Let’s each keep our eyes open for the epiphanies of God in our lives
Mary Copping, 8 January 2023
Isaiah 60: 1–6; Matthew 2: 1–12
The word ‘epiphany’ means ‘appearance’ or ‘manifestation’. More specifically, epiphany means ‘God-appearing’ and is a reference to the birth of Jesus as a God-appearing event, a revelation.
In our gospel reading this revelation is witnessed first not by the religious or political rulers of the day but by strangers from far away – Gentile magi who came seeking the new King of the Jews. And when they found him they worshipped him. They found him not in a palace, in the expected place, but ‘God with us’ in an unexpected place.
When the wise men came to see the birth of the Christ-child, the Church used the word ‘epiphany’ for the God-appearance that they experienced and then told the world, along with the shepherds.
The magi asked, ‘Where is the new-born King of the Jews?’ They weren’t Jews themselves, but they were looking for a king: someone they could believe in; someone they could trust and follow. They would possibly have had plenty of material things, but not what they needed most to make their lives feel complete, which was Christ the Saviour.
The magi may have said to others on their journey home, ‘We have just seen Jesus, the very Son of God, the Saviour of the world. He will teach us the way to go; he will forgive our sins; he will bring us closer to God than we have ever been before. God has come to us in flesh and blood. God is now here.’ His appearing is not a one- or two-time event. He appears again and again to us now, in blessing and help, in comfort and healing, in sadness and joy.
Jesus’ appearing is not a one- or two-time event. He appears again and again to us now, in blessing and help, in comfort and healing.
In literary terms, an epiphany is that moment in the story when a character gets a realisation, awareness or a knowledge of something. Afterwards, events are seen through this prism. The epiphany of the wise men changed things for them, and so for us. We have the Epiphany, the magi seeking Jesus, the King of the Jews, and finding him – giving us meaning in our lives through Christ, that prism of hope and love through which we can see the world.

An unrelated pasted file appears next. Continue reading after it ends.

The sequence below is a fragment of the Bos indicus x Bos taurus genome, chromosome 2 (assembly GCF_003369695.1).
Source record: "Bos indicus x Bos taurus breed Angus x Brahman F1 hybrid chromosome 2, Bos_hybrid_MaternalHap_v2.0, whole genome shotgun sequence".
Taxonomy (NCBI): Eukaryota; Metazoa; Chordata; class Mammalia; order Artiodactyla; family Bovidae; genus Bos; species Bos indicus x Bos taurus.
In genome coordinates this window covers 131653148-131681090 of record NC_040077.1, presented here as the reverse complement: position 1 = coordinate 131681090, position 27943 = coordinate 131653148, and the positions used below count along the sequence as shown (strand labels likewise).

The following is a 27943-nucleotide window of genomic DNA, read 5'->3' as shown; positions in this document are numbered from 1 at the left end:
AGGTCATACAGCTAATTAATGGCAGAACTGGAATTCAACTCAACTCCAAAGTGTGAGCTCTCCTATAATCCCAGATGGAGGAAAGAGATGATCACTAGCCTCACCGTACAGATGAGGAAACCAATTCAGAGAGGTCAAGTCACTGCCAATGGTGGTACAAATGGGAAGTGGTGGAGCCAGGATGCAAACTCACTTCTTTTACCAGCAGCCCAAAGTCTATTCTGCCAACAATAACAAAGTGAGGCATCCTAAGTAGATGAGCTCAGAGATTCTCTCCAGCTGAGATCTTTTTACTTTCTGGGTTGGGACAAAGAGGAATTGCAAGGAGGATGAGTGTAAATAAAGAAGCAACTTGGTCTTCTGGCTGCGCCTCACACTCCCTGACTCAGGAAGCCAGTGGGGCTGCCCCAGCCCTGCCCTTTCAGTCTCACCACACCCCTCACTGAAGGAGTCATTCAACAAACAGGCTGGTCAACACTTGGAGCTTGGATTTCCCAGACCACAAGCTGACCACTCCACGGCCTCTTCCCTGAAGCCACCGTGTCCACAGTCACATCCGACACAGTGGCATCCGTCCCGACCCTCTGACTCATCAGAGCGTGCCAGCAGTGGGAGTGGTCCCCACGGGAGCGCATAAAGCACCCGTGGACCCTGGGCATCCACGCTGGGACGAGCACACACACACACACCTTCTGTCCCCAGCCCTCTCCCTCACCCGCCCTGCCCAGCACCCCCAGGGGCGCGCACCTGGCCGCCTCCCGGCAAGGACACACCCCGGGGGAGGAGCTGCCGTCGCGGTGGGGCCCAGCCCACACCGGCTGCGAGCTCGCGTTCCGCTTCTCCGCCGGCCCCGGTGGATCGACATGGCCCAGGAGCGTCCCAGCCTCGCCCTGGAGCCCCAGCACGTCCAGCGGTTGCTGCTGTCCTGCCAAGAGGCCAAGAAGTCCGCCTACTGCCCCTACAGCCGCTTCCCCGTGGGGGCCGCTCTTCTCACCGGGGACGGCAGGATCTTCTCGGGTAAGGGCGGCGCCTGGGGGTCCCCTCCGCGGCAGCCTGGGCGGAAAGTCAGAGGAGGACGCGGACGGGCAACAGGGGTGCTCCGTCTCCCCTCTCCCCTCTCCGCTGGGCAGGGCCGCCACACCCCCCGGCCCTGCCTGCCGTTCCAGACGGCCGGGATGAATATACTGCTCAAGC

Let’s each keep our eyes open for the epiphanies of God in our lives. Let’s keep our eyes open for a star, a Christ-light that might shine in sometimes difficult and painful times, a star to shine in the dark night of our souls. And these stars do shine.
Sometimes it’s the star that’s heard in the innocent words of a small child; sometimes it’s the unexpected action of a kind, caring friend; sometimes it’s the words we hear in the readings, hymns or sermons at church. All of a sudden, meaning begins to unfold and life takes on a specialness that it never had before. Let’s ask God to help us recognise those epiphanies in our lives and thank him for sending his Son to bring us hope and life.
Canon Gary Philbrick says in the diocesan weekly email, ‘This season of Epiphany can, for many, be less frantic than the weeks before and over Christmas. We might have a little time to pray, to listen, to act. As we reflect on the magnificent themes of the Epiphany season – the arrival of the sages from the East, the Baptism of Christ, the changing of the water into wine and the calling of the first disciples – perhaps we can find a little time to ‘sit by the well’, to reflect on God’s work in us in the past year, to reflect on the calling of our churches to share the light of Christ in a world where there is much darkness, and to renew our life of prayer for the Church and the world in which it is set.’
So as we go forward into this new year, even though it has been a dark year for many and will continue to be, let’s thank God for the many blessings of the past year that he has shown each of us, and pray for his light and guidance for the time ahead so that we can be other people’s epiphanies, other people’s light in the darkness.
I end with some words from a poem by Mary Oliver entitled ‘Sometimes’:
Instructions for living a life:
Tell about it.